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I have a commercial/instrument with 2,500+ hours but haven't flown since 1989. I was a rotary aviator in the Army for a few years before I was forced to switch to Microbiologist (what my Master's degree was in) due to the needs of the Army. I kept flying a bit mostly shuttling my own personnel for regional hospital inspections but stopped that in 1989. My last personal and professional flight was in 1989. Because I then lived in the DC area for the last 15 years of my career where private flying is extraordinarily difficult (and much worse since 9/11) and also due to the expense I stopped completely.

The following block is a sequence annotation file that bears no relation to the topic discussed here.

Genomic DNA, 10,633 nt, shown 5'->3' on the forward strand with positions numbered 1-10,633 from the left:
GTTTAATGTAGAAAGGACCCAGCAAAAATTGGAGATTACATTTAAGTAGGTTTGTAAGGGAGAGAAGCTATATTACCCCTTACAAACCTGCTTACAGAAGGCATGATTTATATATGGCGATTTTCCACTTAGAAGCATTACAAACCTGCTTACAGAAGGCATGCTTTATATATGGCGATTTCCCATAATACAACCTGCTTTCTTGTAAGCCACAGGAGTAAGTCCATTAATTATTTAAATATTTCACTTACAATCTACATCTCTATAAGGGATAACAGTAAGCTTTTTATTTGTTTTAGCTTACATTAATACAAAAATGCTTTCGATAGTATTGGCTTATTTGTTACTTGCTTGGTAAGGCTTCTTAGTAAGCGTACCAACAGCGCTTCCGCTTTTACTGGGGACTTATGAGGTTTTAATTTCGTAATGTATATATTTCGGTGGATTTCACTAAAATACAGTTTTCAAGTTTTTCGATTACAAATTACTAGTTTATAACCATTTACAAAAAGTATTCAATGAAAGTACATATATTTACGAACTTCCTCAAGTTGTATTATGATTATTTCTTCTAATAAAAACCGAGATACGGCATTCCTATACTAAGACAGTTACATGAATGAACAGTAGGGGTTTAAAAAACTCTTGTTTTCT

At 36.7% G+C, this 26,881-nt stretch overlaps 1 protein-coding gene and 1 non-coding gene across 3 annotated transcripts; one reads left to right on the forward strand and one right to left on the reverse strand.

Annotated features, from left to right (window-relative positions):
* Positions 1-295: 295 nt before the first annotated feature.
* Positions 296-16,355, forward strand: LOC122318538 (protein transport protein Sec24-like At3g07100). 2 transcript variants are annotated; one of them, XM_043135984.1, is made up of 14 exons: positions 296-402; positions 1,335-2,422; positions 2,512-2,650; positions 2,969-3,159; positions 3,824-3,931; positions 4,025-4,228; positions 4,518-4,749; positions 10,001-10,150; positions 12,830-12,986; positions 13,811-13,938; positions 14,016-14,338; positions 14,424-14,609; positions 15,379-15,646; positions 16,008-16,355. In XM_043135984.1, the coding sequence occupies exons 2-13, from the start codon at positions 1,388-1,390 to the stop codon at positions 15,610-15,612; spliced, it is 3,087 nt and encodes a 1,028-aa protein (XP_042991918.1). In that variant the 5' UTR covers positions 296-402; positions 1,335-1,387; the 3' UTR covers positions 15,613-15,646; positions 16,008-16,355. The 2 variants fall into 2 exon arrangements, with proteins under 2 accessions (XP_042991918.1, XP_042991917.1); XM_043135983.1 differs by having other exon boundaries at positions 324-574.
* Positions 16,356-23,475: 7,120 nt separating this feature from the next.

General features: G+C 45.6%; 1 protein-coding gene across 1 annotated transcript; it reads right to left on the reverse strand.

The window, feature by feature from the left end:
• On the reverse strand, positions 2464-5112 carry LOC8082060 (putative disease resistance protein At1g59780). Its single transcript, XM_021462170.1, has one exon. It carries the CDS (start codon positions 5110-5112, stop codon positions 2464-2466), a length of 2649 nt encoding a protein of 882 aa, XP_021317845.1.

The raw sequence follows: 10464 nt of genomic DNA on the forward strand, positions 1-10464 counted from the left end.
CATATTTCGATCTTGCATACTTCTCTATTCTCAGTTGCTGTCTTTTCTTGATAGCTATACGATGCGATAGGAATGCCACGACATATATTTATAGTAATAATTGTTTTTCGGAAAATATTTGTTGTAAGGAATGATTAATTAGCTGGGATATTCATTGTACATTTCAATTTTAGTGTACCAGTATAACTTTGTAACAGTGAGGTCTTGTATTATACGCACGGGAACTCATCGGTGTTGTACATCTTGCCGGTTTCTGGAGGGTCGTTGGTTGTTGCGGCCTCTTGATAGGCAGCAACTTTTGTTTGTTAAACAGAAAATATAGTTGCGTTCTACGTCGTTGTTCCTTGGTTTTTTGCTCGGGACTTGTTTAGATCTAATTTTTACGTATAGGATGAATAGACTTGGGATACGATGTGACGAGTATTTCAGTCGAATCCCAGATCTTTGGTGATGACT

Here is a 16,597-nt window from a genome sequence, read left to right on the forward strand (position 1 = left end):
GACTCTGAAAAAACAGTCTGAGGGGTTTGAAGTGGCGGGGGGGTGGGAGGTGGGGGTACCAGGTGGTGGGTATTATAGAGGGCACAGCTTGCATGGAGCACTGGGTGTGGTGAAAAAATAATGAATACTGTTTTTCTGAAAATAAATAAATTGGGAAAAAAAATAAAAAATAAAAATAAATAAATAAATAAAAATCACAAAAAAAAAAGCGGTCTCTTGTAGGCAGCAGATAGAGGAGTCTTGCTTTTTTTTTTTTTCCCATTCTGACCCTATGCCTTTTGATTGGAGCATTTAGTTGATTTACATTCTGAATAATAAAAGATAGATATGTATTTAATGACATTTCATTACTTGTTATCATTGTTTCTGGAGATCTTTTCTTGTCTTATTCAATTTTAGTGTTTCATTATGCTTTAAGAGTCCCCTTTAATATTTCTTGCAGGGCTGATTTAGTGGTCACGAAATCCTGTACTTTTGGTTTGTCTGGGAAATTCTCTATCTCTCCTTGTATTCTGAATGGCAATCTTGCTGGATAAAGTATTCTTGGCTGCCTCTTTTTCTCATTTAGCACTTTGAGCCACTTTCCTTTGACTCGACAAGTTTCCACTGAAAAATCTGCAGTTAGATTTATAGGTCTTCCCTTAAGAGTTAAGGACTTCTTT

However, one aspect of flying was not mentioned which is flying drones. I have been flying drones since 2009 and have a commercial UAS pilot's license under Part 107 (which gets me reciprocity here in Europe). The $150 FAA test is a lot less expensive than the $1,500 EU test. So, in a sense I am still flying. I couldn't pass the Class II medical now to keep my C/I or even the Class III for my Private due to vision problems from several episodes of detached retinas caused by a massive shrinkage of vitreous humor and/or parachute jumping and also because I had both severe cataracts replaced. The latter caused by taking statins which is a known side effect. I get my joy from sailing now and have my ICC and sail every day I can.
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For the pilots
Old 07-12-2019, 11:12 PM   #58